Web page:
Montana considers elk reductions to curb disease
BILLINGS, Mont. (AP) — A broad plan to protect against animal disease around Yellowstone National Park by targeting infected elk herds gained initial approval Thursday from Montana wildlife commissioners.
The plan includes measures to reduce the size of some elk herds, haze the animals away from livestock and even erect elk-proof fending. It was drafted by a state-appointed citizens working group.
The hope is to curb elk-to-livestock transmissions of the disease brucellosis, which can cause pregnant animals to miscarry their young and brings significant costs for the cattle industry.
Thursday's adoption of the citizens group's recommendations by the Montana Fish, Wildlife and Parks Commission opens the plan to public comment.
Details not yet settled include which elk herds could be targeted and whether that would be done through normal hunting seasons.
Members of the citizens group said they offered only those proposals they thought could be effective and widely accepted.
Disagreements among landowners, hunters and the livestock industry have complicated past efforts to resolve the problem.
Some landowners raise worries about government workers coming onto private property to haze elk. Hunters, meanwhile, want to guard against killing off too many of the animals in the name of protecting livestock.
Brucellosis has been eliminated elsewhere in the country but persists in elk and bison in parts of Wyoming, Idaho and Montana adjacent to Yellowstone.
"The key thing is that we maintain spatial separation between (brucellosis) positive elk and breeding livestock," said Rick Gibson, a member of the citizens group and a rancher from the Livingston area. Gibson has faced significant costs from disease testing and vaccinations now required of livestock producers in the Yellowstone area.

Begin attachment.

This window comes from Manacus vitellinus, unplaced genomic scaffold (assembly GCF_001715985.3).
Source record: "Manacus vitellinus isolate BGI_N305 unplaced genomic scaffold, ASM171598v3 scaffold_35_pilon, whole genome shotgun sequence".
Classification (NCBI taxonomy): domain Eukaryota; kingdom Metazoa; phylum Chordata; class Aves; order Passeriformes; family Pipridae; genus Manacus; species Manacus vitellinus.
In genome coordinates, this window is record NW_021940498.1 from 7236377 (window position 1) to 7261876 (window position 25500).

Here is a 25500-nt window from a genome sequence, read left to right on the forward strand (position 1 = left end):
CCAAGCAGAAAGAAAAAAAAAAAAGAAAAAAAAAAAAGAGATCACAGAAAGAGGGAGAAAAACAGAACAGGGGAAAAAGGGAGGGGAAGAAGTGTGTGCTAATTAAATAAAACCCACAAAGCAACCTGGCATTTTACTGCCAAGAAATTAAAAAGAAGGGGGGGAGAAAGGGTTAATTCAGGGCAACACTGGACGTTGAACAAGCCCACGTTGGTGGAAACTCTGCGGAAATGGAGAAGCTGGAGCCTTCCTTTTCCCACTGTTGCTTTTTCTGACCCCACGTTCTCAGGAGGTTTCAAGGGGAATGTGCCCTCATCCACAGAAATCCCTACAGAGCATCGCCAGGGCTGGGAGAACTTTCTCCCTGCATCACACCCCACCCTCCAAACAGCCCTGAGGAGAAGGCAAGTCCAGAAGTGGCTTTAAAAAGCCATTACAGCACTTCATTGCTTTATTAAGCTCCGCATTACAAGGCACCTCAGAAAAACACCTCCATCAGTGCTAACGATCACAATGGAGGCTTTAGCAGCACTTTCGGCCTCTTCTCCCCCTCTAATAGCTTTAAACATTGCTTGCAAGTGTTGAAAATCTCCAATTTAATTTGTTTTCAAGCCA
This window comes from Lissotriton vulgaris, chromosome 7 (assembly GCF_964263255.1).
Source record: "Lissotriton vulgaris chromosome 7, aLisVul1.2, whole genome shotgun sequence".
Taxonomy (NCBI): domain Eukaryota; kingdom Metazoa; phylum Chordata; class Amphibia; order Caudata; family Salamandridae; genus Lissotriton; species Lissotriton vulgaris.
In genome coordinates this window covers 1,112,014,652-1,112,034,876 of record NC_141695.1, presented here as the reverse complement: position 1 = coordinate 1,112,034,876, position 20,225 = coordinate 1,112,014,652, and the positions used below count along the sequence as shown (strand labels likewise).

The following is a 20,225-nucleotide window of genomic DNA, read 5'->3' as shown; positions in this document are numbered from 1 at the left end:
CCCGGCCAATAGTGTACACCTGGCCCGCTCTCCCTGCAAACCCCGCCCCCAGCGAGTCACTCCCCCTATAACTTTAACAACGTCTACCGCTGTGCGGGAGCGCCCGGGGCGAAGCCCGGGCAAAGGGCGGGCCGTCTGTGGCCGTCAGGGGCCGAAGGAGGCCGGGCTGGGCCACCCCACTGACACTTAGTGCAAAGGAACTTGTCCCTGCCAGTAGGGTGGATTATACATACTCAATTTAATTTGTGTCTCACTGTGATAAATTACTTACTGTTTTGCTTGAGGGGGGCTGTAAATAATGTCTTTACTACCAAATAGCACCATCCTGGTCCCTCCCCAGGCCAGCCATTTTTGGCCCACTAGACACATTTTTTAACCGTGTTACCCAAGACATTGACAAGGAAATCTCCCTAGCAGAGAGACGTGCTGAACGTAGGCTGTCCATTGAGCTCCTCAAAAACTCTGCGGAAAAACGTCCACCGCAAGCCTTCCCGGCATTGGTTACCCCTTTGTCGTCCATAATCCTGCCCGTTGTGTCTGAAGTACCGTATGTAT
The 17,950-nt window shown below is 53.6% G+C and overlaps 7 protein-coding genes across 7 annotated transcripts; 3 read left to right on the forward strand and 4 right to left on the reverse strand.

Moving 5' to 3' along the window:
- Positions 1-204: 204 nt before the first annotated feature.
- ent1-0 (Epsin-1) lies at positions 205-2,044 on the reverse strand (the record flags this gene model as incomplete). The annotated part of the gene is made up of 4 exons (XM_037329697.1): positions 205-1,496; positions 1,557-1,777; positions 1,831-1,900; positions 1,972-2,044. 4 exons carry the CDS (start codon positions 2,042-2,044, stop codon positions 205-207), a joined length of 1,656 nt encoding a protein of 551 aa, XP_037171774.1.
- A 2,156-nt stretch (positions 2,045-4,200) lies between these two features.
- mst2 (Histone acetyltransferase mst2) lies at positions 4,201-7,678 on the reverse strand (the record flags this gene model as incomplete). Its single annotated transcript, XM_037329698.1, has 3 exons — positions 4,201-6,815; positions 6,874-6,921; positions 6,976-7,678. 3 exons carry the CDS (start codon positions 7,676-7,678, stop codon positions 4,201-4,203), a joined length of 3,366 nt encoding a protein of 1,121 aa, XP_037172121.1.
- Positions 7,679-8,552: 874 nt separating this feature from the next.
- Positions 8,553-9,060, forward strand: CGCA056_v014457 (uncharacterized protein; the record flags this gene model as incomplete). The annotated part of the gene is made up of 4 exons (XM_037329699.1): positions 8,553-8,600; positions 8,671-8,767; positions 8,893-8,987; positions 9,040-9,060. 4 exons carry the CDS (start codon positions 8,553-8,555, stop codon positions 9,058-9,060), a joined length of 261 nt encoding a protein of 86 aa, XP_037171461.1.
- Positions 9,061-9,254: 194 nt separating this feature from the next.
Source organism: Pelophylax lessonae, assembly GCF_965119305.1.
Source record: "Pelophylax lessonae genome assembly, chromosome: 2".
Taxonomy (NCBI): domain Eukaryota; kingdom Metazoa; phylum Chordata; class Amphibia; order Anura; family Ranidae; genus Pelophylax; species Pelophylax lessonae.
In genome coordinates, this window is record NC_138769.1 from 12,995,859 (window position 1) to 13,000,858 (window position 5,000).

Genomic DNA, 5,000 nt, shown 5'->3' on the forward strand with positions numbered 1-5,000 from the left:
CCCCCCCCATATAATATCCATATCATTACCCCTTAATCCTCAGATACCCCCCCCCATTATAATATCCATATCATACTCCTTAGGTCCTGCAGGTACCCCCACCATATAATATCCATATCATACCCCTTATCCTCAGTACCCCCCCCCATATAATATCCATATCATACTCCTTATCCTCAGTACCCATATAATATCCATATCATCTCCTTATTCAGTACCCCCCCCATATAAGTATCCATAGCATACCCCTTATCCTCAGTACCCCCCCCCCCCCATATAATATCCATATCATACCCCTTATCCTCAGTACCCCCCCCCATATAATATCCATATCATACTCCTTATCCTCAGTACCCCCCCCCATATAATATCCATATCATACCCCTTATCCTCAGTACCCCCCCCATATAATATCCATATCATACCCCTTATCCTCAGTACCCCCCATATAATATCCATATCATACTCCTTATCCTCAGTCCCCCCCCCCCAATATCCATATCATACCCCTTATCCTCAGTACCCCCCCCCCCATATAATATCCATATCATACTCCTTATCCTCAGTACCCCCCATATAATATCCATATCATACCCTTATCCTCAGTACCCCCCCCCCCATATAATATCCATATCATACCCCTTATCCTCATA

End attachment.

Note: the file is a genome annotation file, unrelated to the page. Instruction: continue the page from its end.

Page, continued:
Other steps called for in the plan adopted Thursday include increased monitoring of infected elk, public funding to put up fences around cattle feed areas and reduced wolf pack numbers to keep the predators from driving elk onto ranchland.
For years, some of the most aggressive brucellosis control actions have centered on Yellowstone's bison, which are periodically slaughtered by the hundreds during their winter migrations to prevent infections in cattle.
But the region's approximately 100,000 elk are more loosely managed. Researchers say brucellosis has been spreading within elk herds and showing up in new areas in recent decades.
"Not only has the geographic range expanded, but in some areas the (rate of infections) has increased," State Veterinarian Marty Zaluski told commissioners.
Officials have shied away from the capture and slaughter of diseased elk — a controversial approach that has been used in Wyoming with some success but at great cost.
Members of the Gallatin Wildlife Association, a sporting group, had urged the commission not to adopt the plan, saying the proposal needed more public input and could prove too costly.
In the last decade alone at least 14 brucellosis infections in livestock were reported in Montana, Idaho and Wyoming. Elk were named as the likely source of the disease in most cases.
Some of the infections triggered harsh sanctions against the region's lucrative livestock industries by the U.S. Department of Agriculture. The federal government and livestock officials in other states have more recently softened their stance, largely due to more aggressive testing and vaccine programs for Yellowstone area livestock.
A brucellosis monitoring initiative for Montana elk that began two winters ago has so far found new cases of the disease in southwest Montana's Ruby Valley and the nearby Gravelly and Snowcrest ranges south of Dillon. About 12 percent of the animals captured tested positive for exposure to the disease.
More tests are planned on elk in the southern Pioneer Mountains this winter and in the Tobacco Root Mountains in the winter of 2013-2014.